Head hook or trailing cook for coho streamer in the salt, really a difference?

DerekWhipple

Active Member
The top minds at TAC are yet again alleging a decent run of coho in the Columbia this year. Since there is a nice long sandy beach where people intercept them on their way up, I figured I'd give it a possibly quixotic try on the long rod. I was going to tie up some pink/chartreuse/white clousers or some sort of herring type flatwing.

The question is, do trailer hook flies really give you an edge? Or if an angry coho wants the fly, it'll chomp the whole thing?
 

herkileez

WFF Supporter
The favourite fly for beach coho on Vancouver Island is the California Neil, sz 8-10, primarily in its original chartreuse green color, but also in other color variations. Will be interesting to see what others are using in their areas.
 

long_rod_silvers

WFF Supporter
Big fish eat small fish head first. Almost always. The times they don't is the last time they don't. Think eating a pineapple with the skin on. Ouch.
 

DerekWhipple

Active Member
Up in the sound we start the season with single head hooks, later on we switch over to stinger hooks. Good luck with the flatwing I enjoy tying them but have not had much luck fishing them.
I may not end up using them. This is mainly a plunking fishery, but people also throw 1 oz spinners. It seems like the deal here is throw something they will notice and give them as long as possible to follow it. I will use my switch rod overhand, or use this as an excuse to get a two hand surf rod.
 

gt

Active Member
i tie all my saltwater flies with 'eyes'. so no trailer hook needed as the eye will be the target of any fish with a mind to eat something.
 

Bagman

Active Member
I was on a striped bass trip out of San Francisco many years ago we were inside the bay bouncing 8oz of lead off the bottom on a drift. I watch some bass swim through a school of anchovy they just swam through and busted them up then came back and ate the pieces as they fell.

I use a trailing/stinger hook most of the time. I’ve caught some coho hooked on the outside of the mouth, as well as in the roof of the mouth, I have very seldom hook one deep down the throat.

What does all this tell me? Stringer hooks for coho does work.
 

jasmillo

WFF Supporter
Like @Bagman, I fish both for coho in the sound, moving towards patterns with stingers later in the season based on guidance from this board. Fly’s with stingers absolutely work for plucky fish so I would carry some of both. If you are getting a lot of tap..tap...tap action with no hookups, switch to a pattern with a stinger. I tie clousers up to and sometimes over 3 inches on a waddington shank with stingers and rarely if ever deep hook late season coho. Rezzies early in the season can be a different story though, so I am careful where and when I use them.
 

Nick Clayton

WFF Supporter
Any time I target coho I carry both standard and stinger flies. Their aggression in how they eat seems to vary seasonally as well as where you encounter them.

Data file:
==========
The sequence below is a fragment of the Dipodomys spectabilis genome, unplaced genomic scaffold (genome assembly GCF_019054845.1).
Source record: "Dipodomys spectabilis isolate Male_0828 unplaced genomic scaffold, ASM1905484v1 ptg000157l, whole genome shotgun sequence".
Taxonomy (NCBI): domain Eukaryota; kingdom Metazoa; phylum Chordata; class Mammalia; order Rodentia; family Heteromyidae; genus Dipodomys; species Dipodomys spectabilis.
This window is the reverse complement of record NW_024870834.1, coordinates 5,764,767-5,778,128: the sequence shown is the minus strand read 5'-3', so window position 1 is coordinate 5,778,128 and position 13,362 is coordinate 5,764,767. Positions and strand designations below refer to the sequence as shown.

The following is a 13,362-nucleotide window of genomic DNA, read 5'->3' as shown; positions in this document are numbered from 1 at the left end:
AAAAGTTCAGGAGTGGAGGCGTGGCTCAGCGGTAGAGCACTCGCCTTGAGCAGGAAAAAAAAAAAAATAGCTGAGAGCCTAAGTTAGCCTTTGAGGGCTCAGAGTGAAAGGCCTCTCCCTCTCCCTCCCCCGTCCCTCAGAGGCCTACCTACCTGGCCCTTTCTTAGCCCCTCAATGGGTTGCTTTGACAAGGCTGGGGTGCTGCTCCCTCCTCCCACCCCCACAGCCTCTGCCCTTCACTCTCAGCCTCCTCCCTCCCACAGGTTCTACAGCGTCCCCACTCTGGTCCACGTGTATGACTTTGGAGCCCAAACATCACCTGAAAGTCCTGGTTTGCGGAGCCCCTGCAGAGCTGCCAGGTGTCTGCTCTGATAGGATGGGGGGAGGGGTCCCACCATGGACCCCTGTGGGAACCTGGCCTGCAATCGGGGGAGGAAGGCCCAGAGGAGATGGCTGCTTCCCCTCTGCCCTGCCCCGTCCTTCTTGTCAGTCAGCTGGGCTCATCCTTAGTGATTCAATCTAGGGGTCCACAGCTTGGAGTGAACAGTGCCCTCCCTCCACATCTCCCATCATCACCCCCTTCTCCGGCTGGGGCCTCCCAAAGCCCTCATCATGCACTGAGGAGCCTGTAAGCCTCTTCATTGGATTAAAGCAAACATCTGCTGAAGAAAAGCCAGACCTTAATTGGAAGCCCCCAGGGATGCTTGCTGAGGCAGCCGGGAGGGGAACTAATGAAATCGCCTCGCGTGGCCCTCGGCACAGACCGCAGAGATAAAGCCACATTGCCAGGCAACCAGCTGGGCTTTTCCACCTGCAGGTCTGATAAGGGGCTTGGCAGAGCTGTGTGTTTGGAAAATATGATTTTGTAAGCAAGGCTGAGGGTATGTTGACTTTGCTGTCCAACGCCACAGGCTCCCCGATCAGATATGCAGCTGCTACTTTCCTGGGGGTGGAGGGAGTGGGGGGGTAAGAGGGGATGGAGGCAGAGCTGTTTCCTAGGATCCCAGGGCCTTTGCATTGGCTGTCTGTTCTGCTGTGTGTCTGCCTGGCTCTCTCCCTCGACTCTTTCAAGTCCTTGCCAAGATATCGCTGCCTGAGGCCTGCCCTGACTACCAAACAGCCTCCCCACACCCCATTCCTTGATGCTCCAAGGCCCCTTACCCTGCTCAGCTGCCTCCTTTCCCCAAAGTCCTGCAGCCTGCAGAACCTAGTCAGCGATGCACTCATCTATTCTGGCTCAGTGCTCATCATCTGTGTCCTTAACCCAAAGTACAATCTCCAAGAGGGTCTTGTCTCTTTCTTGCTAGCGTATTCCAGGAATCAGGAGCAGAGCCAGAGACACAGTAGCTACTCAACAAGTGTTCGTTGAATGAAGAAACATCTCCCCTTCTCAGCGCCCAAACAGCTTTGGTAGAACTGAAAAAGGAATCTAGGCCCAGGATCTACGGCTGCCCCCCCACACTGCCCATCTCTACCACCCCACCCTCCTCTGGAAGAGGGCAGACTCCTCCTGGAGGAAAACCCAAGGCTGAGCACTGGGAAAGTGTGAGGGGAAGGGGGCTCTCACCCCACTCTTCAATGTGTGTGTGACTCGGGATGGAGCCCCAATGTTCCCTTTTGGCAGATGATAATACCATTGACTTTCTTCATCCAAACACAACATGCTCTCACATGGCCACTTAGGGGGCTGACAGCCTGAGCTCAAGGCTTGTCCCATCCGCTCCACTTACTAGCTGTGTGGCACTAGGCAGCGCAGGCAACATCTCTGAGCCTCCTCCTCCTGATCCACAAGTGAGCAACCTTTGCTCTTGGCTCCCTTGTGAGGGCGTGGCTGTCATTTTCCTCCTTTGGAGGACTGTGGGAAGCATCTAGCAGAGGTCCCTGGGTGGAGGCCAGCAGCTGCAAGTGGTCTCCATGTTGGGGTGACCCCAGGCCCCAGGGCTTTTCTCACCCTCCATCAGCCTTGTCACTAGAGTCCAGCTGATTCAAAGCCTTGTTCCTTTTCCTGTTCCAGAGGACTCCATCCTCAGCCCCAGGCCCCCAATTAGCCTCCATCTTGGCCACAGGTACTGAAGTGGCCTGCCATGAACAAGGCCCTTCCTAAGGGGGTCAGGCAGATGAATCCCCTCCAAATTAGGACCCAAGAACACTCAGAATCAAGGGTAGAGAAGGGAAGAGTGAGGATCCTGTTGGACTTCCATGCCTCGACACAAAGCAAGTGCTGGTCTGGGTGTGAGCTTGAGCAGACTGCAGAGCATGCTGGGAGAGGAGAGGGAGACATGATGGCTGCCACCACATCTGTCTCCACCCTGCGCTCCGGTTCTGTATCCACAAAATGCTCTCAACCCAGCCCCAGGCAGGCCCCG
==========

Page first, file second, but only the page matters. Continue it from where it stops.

In the sound I prefer stingers. Not necessarily needed early season, but as the season progresses they make a huge difference.

When I used to target them in the ocean at Neah Bay, stingers never seemed necessary.

If I targeted them at Westport I would fish nothing but stingers.

No experience fishing them down south, but if it was me I'd carry both.

I've watched an awful lot of coho eat flies, lures, and bait, and I do not at all believe that they key in on eyes as a rule
 
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SilverFly

Active Member
The top minds at TAC are yet again alleging a decent run of coho in the Columbia this year. Since there is a nice long sandy beach where people intercept them on their way up, I figured I'd give it a possibly quixotic try on the long rod. I was going to tie up some pink/chartreuse/white clousers or some sort of herring type flatwing.

The question is, do trailer hook flies really give you an edge? Or if an angry coho wants the fly, it'll chomp the whole thing?

Are you talking about a mainstem Columbia River beach?
 

ChaseBallard

bushwhacker
Standard hook for feeding fish, stingers for staging fish. Though I'll make an exception if it seems like the fish are short-strinking and not sticking, be it chinook, coho or rockfish.
 

DerekWhipple

Active Member
Standard hook for feeding fish, stingers for staging fish. Though I'll make an exception if it seems like the fish are short-strinking and not sticking, be it chinook, coho or rockfish.
I don't know if these fish are really "staging" or "feeding", it's about as low as you can get in the system.
 

ChaseBallard

bushwhacker
I don't know if these fish are really "staging" or "feeding", it's about as low as you can get in the system.
Fair enough. Though I've also caught slightly colored-up hooknose fish in the salt, from the Columbia and Westport bars to Puget Sound.

In your case I'd lean towards staging, aka a stinger hook, but give both a try.
 

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